You don’t have to wait until you have a panic attack to practice these breathing techniques. (I pray that you never have a panic attack!) We all experience fear and anxiety at times, often accompanied by that telltale shortness of breath.

Remember these breathing exercises. They can be part of a bedtime routine that promotes calmness and relaxation. This type of daily practice makes it easier to use the deep breathing technique when other situations arise. Then put them into practice when you’re feeling overwhelmed, stressed, or anxious and breathe your way out of anxiety!

If you liked this article, then you’ll love these:

 

Rob_FischerRob Fischer has been writing professionally for over 35 years. His experience includes writing curricula, study guides, articles, blogs, newsletters, manuals, workbooks, training courses, workshops, and books. Rob has written for numerous churches, for Burlington Northern Railroad, Kaiser Aluminum, and Barton Publishing. He has also trained managers in effective business writing. Rob holds two Master’s degrees, both focused heavily on writing. Rob has published eleven books and serves as an editor and ghostwriter for other authors.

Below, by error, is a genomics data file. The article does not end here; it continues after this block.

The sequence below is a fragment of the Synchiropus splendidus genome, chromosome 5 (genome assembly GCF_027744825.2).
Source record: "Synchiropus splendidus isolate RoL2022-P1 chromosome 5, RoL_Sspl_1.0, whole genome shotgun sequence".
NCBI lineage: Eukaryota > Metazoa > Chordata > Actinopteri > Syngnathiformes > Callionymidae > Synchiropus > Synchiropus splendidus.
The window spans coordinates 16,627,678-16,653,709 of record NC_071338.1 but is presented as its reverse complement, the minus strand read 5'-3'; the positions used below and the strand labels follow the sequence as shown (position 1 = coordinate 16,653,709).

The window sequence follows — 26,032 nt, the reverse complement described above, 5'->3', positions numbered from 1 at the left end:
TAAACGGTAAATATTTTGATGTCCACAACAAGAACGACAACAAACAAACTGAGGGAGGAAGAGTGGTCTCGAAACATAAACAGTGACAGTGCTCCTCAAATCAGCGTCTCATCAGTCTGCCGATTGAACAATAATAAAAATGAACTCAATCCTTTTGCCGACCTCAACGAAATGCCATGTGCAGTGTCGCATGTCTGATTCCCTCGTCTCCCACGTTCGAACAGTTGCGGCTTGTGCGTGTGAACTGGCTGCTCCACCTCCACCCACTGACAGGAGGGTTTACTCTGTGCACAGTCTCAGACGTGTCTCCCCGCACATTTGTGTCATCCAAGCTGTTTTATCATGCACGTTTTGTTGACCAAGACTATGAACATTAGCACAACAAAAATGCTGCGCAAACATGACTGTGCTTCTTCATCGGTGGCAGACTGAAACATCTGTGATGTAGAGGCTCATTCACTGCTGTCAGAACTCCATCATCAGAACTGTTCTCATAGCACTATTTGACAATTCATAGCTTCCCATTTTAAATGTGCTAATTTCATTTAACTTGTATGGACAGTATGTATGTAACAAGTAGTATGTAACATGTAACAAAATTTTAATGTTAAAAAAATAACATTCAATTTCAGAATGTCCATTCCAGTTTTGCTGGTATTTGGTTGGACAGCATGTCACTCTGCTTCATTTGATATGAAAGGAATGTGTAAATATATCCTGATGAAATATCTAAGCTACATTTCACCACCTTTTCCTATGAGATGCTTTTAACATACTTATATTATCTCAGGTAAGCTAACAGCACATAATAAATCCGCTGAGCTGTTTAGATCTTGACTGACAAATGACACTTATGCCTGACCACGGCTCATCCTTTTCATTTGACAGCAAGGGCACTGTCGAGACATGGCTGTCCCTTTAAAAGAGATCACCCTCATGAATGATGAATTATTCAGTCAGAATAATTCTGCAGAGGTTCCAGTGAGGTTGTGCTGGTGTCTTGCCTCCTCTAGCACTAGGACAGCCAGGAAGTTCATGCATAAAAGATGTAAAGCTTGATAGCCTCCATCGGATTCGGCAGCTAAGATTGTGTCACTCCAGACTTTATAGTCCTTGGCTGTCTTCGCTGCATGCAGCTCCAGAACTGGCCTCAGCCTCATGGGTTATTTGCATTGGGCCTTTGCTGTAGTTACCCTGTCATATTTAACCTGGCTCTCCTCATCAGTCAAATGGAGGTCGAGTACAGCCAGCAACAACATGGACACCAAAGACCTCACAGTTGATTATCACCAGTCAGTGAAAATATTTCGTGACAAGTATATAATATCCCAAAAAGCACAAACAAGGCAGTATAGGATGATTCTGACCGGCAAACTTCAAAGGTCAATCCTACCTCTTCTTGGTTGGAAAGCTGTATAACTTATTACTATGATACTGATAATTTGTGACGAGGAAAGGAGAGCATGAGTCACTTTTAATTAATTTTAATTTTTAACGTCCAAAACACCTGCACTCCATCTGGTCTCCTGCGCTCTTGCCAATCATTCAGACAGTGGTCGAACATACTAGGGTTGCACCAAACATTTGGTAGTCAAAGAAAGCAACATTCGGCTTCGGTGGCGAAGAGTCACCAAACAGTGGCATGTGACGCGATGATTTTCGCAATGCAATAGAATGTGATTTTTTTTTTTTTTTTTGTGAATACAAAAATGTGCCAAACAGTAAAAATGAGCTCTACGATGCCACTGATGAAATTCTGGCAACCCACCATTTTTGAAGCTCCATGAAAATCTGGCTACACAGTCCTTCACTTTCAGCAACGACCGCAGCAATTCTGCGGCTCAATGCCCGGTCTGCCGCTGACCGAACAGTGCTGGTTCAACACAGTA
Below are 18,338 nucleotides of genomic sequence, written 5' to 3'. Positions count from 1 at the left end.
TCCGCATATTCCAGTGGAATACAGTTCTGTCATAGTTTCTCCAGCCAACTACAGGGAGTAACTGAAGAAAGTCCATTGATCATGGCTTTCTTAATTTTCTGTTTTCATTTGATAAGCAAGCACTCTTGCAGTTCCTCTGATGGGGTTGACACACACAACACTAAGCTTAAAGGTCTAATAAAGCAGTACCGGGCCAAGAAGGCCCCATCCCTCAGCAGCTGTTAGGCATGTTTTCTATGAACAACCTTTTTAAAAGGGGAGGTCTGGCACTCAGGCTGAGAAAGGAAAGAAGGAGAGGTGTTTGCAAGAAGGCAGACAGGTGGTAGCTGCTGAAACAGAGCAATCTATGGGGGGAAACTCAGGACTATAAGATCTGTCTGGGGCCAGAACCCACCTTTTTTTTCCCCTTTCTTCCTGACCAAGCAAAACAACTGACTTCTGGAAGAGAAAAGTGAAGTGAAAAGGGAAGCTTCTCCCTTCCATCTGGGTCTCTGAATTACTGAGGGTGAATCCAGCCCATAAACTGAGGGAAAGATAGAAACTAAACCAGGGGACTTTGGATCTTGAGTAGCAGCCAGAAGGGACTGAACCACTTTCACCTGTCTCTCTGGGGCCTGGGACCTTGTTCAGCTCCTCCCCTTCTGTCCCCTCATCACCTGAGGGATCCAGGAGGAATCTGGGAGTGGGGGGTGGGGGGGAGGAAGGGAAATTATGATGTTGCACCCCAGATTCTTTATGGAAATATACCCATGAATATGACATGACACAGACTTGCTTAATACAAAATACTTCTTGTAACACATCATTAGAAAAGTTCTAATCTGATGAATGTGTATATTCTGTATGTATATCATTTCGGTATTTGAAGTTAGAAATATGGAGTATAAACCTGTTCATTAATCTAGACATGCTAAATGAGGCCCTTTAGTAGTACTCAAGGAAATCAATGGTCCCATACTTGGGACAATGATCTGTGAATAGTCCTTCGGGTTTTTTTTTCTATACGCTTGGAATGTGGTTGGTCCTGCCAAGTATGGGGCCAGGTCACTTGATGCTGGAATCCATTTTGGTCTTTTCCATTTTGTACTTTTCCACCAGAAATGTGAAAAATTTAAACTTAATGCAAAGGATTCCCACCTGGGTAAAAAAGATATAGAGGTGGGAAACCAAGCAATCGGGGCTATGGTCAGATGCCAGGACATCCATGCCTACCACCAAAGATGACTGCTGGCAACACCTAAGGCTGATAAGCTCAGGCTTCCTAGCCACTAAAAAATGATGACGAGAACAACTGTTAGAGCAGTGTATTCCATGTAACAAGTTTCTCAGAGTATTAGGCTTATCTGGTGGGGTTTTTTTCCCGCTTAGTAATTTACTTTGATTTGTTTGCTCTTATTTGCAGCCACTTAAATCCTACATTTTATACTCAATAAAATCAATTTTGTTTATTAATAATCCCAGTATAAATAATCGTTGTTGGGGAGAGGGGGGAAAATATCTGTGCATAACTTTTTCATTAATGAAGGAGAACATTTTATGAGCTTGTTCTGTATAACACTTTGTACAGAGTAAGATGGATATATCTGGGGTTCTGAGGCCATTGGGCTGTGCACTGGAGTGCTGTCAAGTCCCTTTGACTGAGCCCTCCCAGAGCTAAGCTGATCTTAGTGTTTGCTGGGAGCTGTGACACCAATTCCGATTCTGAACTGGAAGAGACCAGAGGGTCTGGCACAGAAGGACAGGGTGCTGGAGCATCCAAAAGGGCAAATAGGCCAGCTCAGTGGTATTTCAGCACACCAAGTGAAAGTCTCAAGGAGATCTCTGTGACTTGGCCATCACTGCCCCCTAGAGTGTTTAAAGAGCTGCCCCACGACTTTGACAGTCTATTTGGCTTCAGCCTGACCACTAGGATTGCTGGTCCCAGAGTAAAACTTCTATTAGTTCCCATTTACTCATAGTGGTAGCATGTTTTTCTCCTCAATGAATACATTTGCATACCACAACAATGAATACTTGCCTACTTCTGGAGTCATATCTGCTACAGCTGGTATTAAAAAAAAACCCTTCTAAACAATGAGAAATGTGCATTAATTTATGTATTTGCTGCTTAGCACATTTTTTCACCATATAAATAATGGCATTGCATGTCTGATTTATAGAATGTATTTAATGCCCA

Sources:
[1] WebMD, “Panic Disorder,” February 11, 2014, http://www.webmd.com/anxiety-panic/guide/mental-health-panic-disorder.
[2] David Carbonell, Ph.D. Anxiety Coach, “A Breathing Exercise to Calm Panic Attacks,” July 11, 2015, http://www.anxietycoach.com/breathingexercise.html.
[3] David Carbonell.
[4] Therese J. Borchard, “3 Deep Breathing Exercises to Reduce Anxiety,” World of Psychology, 28 January 2015, http://psychcentral.com/blog/archives/2013/07/22/reduce-your-anxiety-this-minute-3-different-types-of-deep-breathing/.
[5] Therese J. Borchard.
[6] Therese J. Borchard.

Beating Multiple Chemical Sensitivities with Fitness

We all experience the noxious effects of chemicals in our environment, to some extent or another. We are regularly exposed to about 75,000 new chemicals that have been created in the last 50 years. And less than 10 percent of those have been tested for their toxicity.[1]

You might occasionally react to some toxic substance that you’ve been exposed to. Or, you may suffer chronically from multiple chemical sensitivities (MCS) from being bombarded with chemicals. Symptoms of MCS or reactions to exposure of a toxic substance may include:[2]

MCS reactions

how exercise helps multiple chemical sensitivityHow Exercise Helps

We may experience a reaction to the chemicals around us, or we may not. But we all carry a chemical load due to our exposure to heavy metals, pesticides, volatile organic compounds, and other chemicals that permeate our environment.[3] We absorb these substances through our food, water, breathing, and skin.